Pelini lost control of his mouth in a way he hadn’t since the 2010 Texas A&M game. Bo Pelini acted like his goose was cooked in the post-game interview, blasting referees and media. He called the unsportsmanlike conduct penalty a “chickenshit call” and responded to a question about his job status like so:

“Sam, I don’t coach to make a case. You guys have chosen to make a story of it all year. It’s impacted our football team, and it’s hurt our football team. Let’s call a spade a spade. If they want to fire me, go ahead. I believe in what I’ve done, I don’t apologize for what I’ve done, I don’t apologize to you, I don’t apologize to anybody, myself or this staff. My record, our record since I’ve been here speaks for itself, and this program is heading in a good direction. If you choose not to think so, that’s your prerogative. All I know is myself, this staff, the people who have been associated with this program since I've been here can look themselves in the mirror and feel good about what they’ve done.”

It would have been a fitting epitaph for his Nebraska tenure, except athletic director Shawn Eichorst announced that Pelini would return in 2013. For his own part, Pelini released a letter apologizing to media and the referees for insulting them.

It has been a disappointing year for Nebraska, which hoped for a Big Ten title in the ever-efficient Taylor Martinez's final season, but Martinez's injury has not been the only problem. The Cornhuskers had trouble moving the ball against Iowa’s defensive line, and as a result Iowa had six possessions start on Nebraska's side of the field. The Blackshirts did well enough against Iowa’s offense, but they tired and eventually allowed points. Ameer Abdullah grew stronger running as the day went on, but the early futility and questionable coaching decisions put UNL in a hole. Nebraska will have to find a way to improve from this four-loss plateau under Pelini, who may be headed for an NFL coordinator job anyway.

When Mark Dantonio is smiling, RUN AWAY.

#11 Michigan State (11-1, 8-0) 14, Minnesota (8-4, 4-4) 3

Michigan State stifled Minnesota with its fearsome defense to complete its first perfect Big Ten schedule in decades.

The Spartans' first drive gave them all the points they would need. Michigan State went up 7-0 thanks to a 15-yard touchdown run from Jeremy Langford, who rushed for 134 yards on the day. Minnesota had two opportunities to tie the score, most notably when it drove to Michigan State's 1 near the end of the second quarter, but Michigan State's defense held and forced the Golden Gophers to settle for a field goal. For its own part, Minnesota's defense stalled a couple of Spartan drives with its own takeaways until Connor Cook gave Michigan State its final score with a 12-yard strike to Josiah Price in the third quarter. Minnesota's defense forced another fumble and several more three-and-outs, but their promising drives ended with missed field goals, interceptions, or fumbles.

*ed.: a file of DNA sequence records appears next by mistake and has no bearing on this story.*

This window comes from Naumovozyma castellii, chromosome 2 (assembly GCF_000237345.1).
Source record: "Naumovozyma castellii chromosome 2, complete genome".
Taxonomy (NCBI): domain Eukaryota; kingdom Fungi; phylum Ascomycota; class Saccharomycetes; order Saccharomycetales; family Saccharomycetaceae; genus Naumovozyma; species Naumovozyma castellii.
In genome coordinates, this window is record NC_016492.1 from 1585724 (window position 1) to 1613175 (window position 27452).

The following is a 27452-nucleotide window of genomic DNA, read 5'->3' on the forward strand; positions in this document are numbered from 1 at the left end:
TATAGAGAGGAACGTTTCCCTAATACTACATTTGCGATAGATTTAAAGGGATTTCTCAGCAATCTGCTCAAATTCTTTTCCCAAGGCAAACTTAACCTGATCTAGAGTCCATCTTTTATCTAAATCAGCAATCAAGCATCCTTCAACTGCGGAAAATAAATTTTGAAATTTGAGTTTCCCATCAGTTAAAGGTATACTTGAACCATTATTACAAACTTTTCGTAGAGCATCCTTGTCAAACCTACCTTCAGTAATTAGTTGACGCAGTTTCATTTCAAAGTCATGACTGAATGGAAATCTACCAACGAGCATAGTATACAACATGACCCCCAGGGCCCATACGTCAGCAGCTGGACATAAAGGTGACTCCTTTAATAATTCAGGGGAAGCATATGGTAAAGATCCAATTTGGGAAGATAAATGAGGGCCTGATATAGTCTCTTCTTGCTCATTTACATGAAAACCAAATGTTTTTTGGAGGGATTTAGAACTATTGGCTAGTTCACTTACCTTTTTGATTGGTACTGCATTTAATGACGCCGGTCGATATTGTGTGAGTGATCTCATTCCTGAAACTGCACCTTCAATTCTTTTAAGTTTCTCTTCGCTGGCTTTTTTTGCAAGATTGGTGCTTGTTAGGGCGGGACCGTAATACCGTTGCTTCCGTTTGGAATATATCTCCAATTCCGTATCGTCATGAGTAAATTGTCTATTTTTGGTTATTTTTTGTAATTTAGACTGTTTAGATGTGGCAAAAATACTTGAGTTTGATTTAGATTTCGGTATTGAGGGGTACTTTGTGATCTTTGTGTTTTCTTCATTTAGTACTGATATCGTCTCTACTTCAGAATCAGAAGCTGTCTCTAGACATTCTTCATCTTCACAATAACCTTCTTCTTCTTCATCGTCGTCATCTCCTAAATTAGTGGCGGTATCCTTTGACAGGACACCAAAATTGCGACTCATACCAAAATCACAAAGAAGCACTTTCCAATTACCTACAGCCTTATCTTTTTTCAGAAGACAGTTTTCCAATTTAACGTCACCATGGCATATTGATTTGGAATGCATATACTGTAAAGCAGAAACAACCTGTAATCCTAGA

Michigan State's run through the Big Ten is quite impressive. It's the first 8-0 record for the Spartans since the Big Ten expanded to an eight game schedule in 1971, and the first time a Big Ten team won every league game by double digits since Michigan in 1943. The Spartans look better than ever on defense, Connor Cook is maturing into a capable quarterback, and Michigan State is one game away from the Rose Bowl.

For Minnesota, this loss is bittersweet. Sure, scoring three points and losing by double digits is disappointing. On the other hand, keeping the score close against Michigan State and Wisconsin – who were supposed to be worldbeaters – after preseason predictions of 6-6 or worse shows how much they have surpassed expectations. Judging by the eye test, the Gophers are the fourth best team in the Big Ten. The stagnation of the offense is reason for concern, but Jerry Kill's program has a bright future.

Northwestern (5-7, 1-7) 37, Illinois (4-8, 1-7) 34

Trevor Siemian's brilliant quarterback play broke the hex on Northwestern in a back-and-forth victory over Illinois.

Northwestern took the first quarter 10-0, thanks to a field goal and Siemian's 27-yard touchdown pass to Christian Jones. Illinois responded twice to make it 14-10, and two Northwestern scores and an Illinois field goal made it 20-17 for the Wildcats at halftime. In the third quarter, Josh Ferguson's second touchdown run put Illinois up again, only for Siemianto throw his third and fourth touchdowns of the day to put Northwestern up 37-27. Scheelhaase led the Illini to a score with 2:23 left, but the Wildcats bled out the clock.